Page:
Gebrselassie Sets World Record, Mikitenko Under 2:20 Hours in Berlin

By Jörg Wenig
Haile Gebrselassie running a world record in Berlin. ©
Haile Gebrselassie running a world record in Berlin. ©

One of the greatest runners of all time, Haile Gebrselassie, stunned the world on Sunday by becoming the first person ever to run under 2:04 in the marathon. In front of a million spectators at the 35th running of the real-Berlin Marathon, the Ethiopian runner won the marathon and bettered his own world record by 27 seconds, running a 2:03.59 (an average of 4:43 per mile!).

“Today was fantastic, everything was perfect-pacemakers, weather and spectators. You only have a day like that once in your life,” said Haile Gebrselassie, who earned 130,000 Euros in prize money (nearly $190.000). Gebrselassie’s world record on Sunday was his 26th. In his amazing career, he has set 19 official and seven unofficial world records.

The pace in the men’s race was fast from the start. Apart from Gebrselassie and his four pacemakers, another two Kenyans also went out at the world-record pace: James Kwambai and Charles Kamathi. The leading group went through the half in 62:04. One by one, the pacemakers dropped out, leaving only one of the four, Abel Kirui (Kenya), in the race at 32 kilometer.

“The pacemakers did a great job. It was fantastic that Abel was able to stay with me as long as he did,” said Gebrselassie. After Charles Kamathi, who eventually came in third in 2:07:48, dropped back at 25K, the race turned into a duel between James Kwambai and Haile Gebrselassie. “I didn’t expect him [Kwambai] to be so strong,” said Gebrselassie.

Kwambai went on to improve his personal best by almost five minutes, running 2:05:36 and finishing second.

But the excitement didn’t stop there.

Irina Mikitenko smashes the 2:20 barrier. ©
Irina Mikitenko smashes the 2:20 barrier. ©

In the women’s race, bolstered by a hometown crowd, German runner Irina Mikitenko (TV Wattenscheid) placed first, crossing the line in 2:19:19. Her incredible time makes her the first German woman ever to break the 2:20 barrier and is the seventh-fastest women’s marathon of all time. She is also the ninth woman in the history of track and field to go under 2:20. Her performance Sunday was the fastest in the world this year. Only the current world-record holder, Paula Radcliffe of Great Britain, the Kenyan, Catherine Ndereba, and Mizuki Noguchi of Japan have run faster than Irina Mikitenko. Mikitenko’s time is the second-fastest by a woman in the history of the real-Berlin Marathon. She even came within seven seconds of breaking the course record which was set by Japan’s 2004 Olympic champion Mizuki Noguchi in 2005.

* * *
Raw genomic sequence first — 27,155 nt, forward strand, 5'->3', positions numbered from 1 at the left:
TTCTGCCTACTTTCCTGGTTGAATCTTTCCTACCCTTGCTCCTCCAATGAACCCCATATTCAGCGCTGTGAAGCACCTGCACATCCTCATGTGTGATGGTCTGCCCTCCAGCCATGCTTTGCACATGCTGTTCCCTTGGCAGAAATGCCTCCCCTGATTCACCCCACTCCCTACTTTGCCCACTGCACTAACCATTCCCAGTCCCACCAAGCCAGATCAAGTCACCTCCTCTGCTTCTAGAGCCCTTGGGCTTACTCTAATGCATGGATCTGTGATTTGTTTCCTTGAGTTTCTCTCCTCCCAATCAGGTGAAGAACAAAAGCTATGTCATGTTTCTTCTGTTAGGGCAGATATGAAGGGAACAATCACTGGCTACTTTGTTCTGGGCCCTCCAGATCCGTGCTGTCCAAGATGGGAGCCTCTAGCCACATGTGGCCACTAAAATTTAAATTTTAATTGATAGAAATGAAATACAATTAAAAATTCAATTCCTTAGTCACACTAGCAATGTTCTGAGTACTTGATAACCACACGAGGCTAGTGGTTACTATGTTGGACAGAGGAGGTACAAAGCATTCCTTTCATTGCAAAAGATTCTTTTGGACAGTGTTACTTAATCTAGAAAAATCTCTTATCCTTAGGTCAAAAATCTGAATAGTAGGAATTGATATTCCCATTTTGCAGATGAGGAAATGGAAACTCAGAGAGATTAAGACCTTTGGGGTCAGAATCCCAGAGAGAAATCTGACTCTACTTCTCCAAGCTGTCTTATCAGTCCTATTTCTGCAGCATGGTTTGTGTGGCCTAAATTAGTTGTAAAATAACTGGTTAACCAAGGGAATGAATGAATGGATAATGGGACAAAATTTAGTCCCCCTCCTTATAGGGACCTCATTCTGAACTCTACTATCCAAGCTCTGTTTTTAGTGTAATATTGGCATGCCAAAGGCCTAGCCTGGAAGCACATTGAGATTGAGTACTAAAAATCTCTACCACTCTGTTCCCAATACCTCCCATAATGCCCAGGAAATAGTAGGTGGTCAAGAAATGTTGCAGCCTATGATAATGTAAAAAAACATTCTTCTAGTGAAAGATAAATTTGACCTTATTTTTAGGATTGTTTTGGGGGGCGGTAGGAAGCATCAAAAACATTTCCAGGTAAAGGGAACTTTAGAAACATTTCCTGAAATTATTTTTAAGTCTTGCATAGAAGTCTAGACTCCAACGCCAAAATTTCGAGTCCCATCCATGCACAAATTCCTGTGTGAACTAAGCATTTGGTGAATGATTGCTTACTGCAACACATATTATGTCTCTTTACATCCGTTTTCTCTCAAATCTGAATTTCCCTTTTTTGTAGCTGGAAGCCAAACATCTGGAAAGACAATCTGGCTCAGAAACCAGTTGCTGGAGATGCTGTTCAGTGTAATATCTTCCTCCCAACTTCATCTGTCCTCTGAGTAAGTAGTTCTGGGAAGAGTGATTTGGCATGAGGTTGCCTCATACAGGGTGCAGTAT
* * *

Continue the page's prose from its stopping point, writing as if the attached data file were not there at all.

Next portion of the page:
“I still can’t quite believe it,” said an overjoyed Irina Mikitenko after her win. Mikitenko became the first German since Uta Pippig 13 years ago to win the real-Berlin Marathon. Mikitenko didn’t follow the suicide pace of the leading group at the race’s onset. Askale Tafa Magarsa, Shuru Deriba (both from Ethiopia), and the Kenyan pair of Helena Kirop and Rose Cheruiyot went through 10K in 32:49 which is 2:18:30-marathon pace. Mikitenko was in fourth at the 10K mark (33:11).

Irina Mikitenko’s husband and coach, Alexander, who was following the race on a bicycle, was constantly trying to get his wife to slow down. But he only partially succeeded. When the two leaders, Magarsa and Kirop, hit the half in 69:37, Mikitenko was 28 seconds behind in 70:05-still within striking distance. A few kilometers later, running consistent, Mikitenko first caught Kirop.

Then after 25K, Mikitenko closed the gap between her and the leader, the Ethiopian Magarsa. For a few kilometers, she ran just a meter behind her and then surged ahead, taking the lead. In the final 10K, Mikitenko ran strong and picked up the pace. Her 2:19:19 was an astonishing 5-minute improvement over her personal best. Askale Magarsa placed second in 2:21:31. Third place went to Helena Kirop in 2:25:01.